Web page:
PRC commissioners ordered state Insurance Superintendent Morris Chavez last month to hold Monday’s public hearing on Blue Cross Blue Shield’s request to raise rates 24.6 percent, something that insurance Division staff had approved originally in February.
“Instead, we got a backroom deal,” Marks said. “It could be an appropriate, reasonable deal, but I do know I had a lot of questions that haven’t been answered.”
Obama’s economic team has made one really bad choice after another. Maybe he should, oh I don’t know, fire them? (via Atrios)
This post on the Coal Tattoo blog points out something really obvious that hadn’t occurred to me: companies can’t fully develop CCS (carbon capture and storage) technology until they know what the federal regulations will be.
In other words, here’s an industry begging for regulation:
Carbon Dioxide’s Unsettled Future: Technologies to reel in greenhouse gas emissions abound, but can’t move forward without policy actions.
Here’s how it started:
With world population climbing, and energy demand along with it, countries are trying to figure out how to minimize the global-warming consequences of carbon-based energy …
… The challenges are enormous: Because of the differences in energy resources, nations around the world have different abilities to shift away from fossil fuel and to adopt technologies that reduce CO2 emissions.
And many of those technologies are not moving as fast as they could be because of uncertainty in public policies to reduce CO2 emissions.
Among other things, the story quotes George A. Richards, focus area leader for energy system dynamics at the U.S. Department of Energy’s National Energy Technology Laboratory:
It’s not just a matter of solving technical issues. It is a matter of cost and social acceptance. Cost remains a bottleneck for carbon-capture technology, and regulatory certainty is needed before investments will be made in large-scale sequestration.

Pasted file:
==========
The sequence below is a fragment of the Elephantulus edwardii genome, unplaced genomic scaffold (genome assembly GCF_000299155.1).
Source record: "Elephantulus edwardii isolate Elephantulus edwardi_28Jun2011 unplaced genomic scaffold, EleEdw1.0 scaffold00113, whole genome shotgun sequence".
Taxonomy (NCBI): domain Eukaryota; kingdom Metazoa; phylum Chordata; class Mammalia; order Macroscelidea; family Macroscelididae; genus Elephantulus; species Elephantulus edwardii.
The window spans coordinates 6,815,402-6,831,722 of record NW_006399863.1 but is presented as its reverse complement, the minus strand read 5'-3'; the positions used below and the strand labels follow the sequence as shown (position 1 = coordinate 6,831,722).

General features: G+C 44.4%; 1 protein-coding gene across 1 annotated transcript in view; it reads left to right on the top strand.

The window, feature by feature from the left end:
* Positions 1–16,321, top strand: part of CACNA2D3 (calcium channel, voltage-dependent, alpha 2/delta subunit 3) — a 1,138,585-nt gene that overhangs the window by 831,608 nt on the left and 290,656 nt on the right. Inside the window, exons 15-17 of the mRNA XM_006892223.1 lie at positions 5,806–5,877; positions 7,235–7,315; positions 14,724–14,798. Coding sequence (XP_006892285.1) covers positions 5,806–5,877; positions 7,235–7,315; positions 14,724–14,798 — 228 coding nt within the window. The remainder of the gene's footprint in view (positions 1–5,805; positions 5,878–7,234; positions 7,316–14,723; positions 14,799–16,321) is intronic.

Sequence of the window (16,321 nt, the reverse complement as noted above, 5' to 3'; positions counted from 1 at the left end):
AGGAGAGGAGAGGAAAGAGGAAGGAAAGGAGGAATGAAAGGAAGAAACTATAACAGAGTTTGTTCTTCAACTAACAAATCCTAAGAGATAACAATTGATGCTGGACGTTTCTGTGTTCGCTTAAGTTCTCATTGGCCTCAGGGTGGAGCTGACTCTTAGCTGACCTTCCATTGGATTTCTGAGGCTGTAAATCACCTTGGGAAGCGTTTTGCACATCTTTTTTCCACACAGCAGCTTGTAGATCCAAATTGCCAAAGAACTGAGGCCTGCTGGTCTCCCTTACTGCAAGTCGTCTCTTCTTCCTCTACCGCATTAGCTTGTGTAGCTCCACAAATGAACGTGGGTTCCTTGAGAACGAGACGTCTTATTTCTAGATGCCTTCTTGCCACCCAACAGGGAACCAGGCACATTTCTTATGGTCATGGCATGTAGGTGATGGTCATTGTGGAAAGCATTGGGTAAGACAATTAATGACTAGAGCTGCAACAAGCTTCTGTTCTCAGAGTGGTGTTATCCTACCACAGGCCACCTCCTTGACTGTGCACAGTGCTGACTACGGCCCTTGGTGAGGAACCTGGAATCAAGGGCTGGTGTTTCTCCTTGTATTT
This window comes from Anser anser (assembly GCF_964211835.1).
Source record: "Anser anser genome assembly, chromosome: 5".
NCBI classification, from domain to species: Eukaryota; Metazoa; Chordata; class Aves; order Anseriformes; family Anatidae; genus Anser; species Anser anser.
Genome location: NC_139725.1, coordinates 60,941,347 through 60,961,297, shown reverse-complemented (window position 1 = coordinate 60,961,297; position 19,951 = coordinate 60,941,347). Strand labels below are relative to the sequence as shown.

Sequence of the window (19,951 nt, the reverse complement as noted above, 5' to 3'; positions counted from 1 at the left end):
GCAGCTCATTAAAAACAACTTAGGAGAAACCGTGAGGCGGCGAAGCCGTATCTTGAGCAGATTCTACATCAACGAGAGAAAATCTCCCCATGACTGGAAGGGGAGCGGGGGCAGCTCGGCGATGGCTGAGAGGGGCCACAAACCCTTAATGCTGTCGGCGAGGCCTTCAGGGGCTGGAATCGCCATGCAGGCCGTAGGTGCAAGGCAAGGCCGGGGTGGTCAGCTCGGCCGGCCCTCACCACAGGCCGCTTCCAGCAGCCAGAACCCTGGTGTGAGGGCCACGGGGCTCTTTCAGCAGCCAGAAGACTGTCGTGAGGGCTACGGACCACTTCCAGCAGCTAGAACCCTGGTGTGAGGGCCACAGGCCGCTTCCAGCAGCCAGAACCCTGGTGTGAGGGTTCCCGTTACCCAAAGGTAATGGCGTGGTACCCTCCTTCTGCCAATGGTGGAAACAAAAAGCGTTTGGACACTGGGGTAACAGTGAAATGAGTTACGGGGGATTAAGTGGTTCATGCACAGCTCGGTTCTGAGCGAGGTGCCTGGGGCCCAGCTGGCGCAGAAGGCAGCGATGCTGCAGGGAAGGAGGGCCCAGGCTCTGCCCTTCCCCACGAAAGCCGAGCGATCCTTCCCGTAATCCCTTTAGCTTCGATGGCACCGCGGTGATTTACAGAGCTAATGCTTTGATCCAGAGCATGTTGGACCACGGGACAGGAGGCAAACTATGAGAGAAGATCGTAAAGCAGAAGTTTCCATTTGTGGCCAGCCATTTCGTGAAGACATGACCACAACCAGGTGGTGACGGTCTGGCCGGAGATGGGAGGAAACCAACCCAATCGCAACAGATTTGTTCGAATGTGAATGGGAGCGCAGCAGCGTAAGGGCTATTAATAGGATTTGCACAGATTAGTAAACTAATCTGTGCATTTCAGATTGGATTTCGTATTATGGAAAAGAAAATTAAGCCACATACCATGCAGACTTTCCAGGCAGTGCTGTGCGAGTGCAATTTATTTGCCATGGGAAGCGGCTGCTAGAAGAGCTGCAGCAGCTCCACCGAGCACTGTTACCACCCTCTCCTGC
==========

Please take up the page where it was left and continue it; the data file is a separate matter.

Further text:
That’s right … this story reminded me of West Virginia’s now-senior Senator, Jay Rockefeller, who is pushing a bill to boost CCS, despite a GAO report that says the bill won’t work absent binding limits on greenhouse gas emissions.
And, as we found out late last week, Sen. Rockefeller believes the death of a bill that would have put such limits in place was a “sound idea with bipartisan support.”
Hundreds of Afghan civilians who worked as informants for the U.S. military have been put at risk by WikiLeaks’ publication of more than 90,000 classified intelligence reports which name and in many cases locate the individuals, The Times newspaper reported Wednesday.
Click here to see The Times article, but note, it’s behind a subscription firewall.
The article says, in spite of WikiLeaks founder Julian Assange’s claim that sensitive information had been removed from the leaked documents, that reporters scanning the reports for just a couple hours found hundreds of Afghan names mentioned as aiding the U.S.-led war effort.
One specific example cited by the paper is a report on an interview conducted by military officers of a potential Taliban defector. The militant is named, along with his father and the village in which they live.
“The leaks certainly have put in real risk and danger the lives and integrity of many Afghans,” a senior official at the Afghan foreign ministry told The Times on condition of anonymity. “The U.S. is both morally and legally responsible for any harm that the leaks might cause to the individuals, particularly those who have been named. It will further limit the U.S./international access to the uncensored views of Afghans.”
One former intelligence official told the paper that the Taliban could launch revenge attacks on “traitors” in the coming days.
President Obama first warned on Tuesday that operatives inside Afghanistan and Pakistan who have worked for the U.S. could be at risk following the disclosure, former and current U.S. officials told the Associated Press.